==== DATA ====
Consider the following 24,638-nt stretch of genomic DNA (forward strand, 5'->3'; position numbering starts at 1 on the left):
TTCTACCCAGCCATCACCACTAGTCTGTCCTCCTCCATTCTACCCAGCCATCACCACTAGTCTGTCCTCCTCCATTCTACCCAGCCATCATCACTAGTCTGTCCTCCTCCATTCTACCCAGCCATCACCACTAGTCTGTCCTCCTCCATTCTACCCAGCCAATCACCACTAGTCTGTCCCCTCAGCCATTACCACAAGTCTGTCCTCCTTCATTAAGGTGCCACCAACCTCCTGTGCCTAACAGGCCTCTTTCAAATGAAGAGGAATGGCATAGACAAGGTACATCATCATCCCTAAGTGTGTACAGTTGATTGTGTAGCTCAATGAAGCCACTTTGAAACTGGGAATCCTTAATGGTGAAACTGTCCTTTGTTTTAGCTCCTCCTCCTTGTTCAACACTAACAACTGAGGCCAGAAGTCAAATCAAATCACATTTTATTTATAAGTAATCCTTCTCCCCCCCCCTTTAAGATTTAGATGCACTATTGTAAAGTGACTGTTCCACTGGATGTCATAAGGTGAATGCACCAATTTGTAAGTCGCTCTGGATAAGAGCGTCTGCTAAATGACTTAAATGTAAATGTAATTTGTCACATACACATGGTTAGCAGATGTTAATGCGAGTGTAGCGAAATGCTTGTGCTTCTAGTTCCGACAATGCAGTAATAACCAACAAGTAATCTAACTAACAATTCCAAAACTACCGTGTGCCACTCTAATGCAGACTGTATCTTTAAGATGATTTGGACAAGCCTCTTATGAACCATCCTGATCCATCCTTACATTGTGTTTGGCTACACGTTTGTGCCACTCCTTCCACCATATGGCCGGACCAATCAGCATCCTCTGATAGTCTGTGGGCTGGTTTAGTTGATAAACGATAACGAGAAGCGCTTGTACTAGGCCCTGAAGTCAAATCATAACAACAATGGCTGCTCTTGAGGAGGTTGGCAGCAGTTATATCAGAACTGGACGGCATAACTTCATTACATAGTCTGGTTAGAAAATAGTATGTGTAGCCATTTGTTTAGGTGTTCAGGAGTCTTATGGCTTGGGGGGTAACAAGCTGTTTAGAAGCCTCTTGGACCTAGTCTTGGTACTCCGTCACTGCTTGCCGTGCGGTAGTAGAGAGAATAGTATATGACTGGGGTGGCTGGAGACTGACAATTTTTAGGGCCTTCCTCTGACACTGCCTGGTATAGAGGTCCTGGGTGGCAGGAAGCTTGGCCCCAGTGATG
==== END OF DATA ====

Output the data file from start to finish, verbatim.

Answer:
Consider the following 24,638-nt stretch of genomic DNA (forward strand, 5'->3'; position numbering starts at 1 on the left):
TTCTACCCAGCCATCACCACTAGTCTGTCCTCCTCCATTCTACCCAGCCATCACCACTAGTCTGTCCTCCTCCATTCTACCCAGCCATCATCACTAGTCTGTCCTCCTCCATTCTACCCAGCCATCACCACTAGTCTGTCCTCCTCCATTCTACCCAGCCAATCACCACTAGTCTGTCCCCTCAGCCATTACCACAAGTCTGTCCTCCTTCATTAAGGTGCCACCAACCTCCTGTGCCTAACAGGCCTCTTTCAAATGAAGAGGAATGGCATAGACAAGGTACATCATCATCCCTAAGTGTGTACAGTTGATTGTGTAGCTCAATGAAGCCACTTTGAAACTGGGAATCCTTAATGGTGAAACTGTCCTTTGTTTTAGCTCCTCCTCCTTGTTCAACACTAACAACTGAGGCCAGAAGTCAAATCAAATCACATTTTATTTATAAGTAATCCTTCTCCCCCCCCCTTTAAGATTTAGATGCACTATTGTAAAGTGACTGTTCCACTGGATGTCATAAGGTGAATGCACCAATTTGTAAGTCGCTCTGGATAAGAGCGTCTGCTAAATGACTTAAATGTAAATGTAATTTGTCACATACACATGGTTAGCAGATGTTAATGCGAGTGTAGCGAAATGCTTGTGCTTCTAGTTCCGACAATGCAGTAATAACCAACAAGTAATCTAACTAACAATTCCAAAACTACCGTGTGCCACTCTAATGCAGACTGTATCTTTAAGATGATTTGGACAAGCCTCTTATGAACCATCCTGATCCATCCTTACATTGTGTTTGGCTACACGTTTGTGCCACTCCTTCCACCATATGGCCGGACCAATCAGCATCCTCTGATAGTCTGTGGGCTGGTTTAGTTGATAAACGATAACGAGAAGCGCTTGTACTAGGCCCTGAAGTCAAATCATAACAACAATGGCTGCTCTTGAGGAGGTTGGCAGCAGTTATATCAGAACTGGACGGCATAACTTCATTACATAGTCTGGTTAGAAAATAGTATGTGTAGCCATTTGTTTAGGTGTTCAGGAGTCTTATGGCTTGGGGGGTAACAAGCTGTTTAGAAGCCTCTTGGACCTAGTCTTGGTACTCCGTCACTGCTTGCCGTGCGGTAGTAGAGAGAATAGTATATGACTGGGGTGGCTGGAGACTGACAATTTTTAGGGCCTTCCTCTGACACTGCCTGGTATAGAGGTCCTGGGTGGCAGGAAGCTTGGCCCCAGTGATG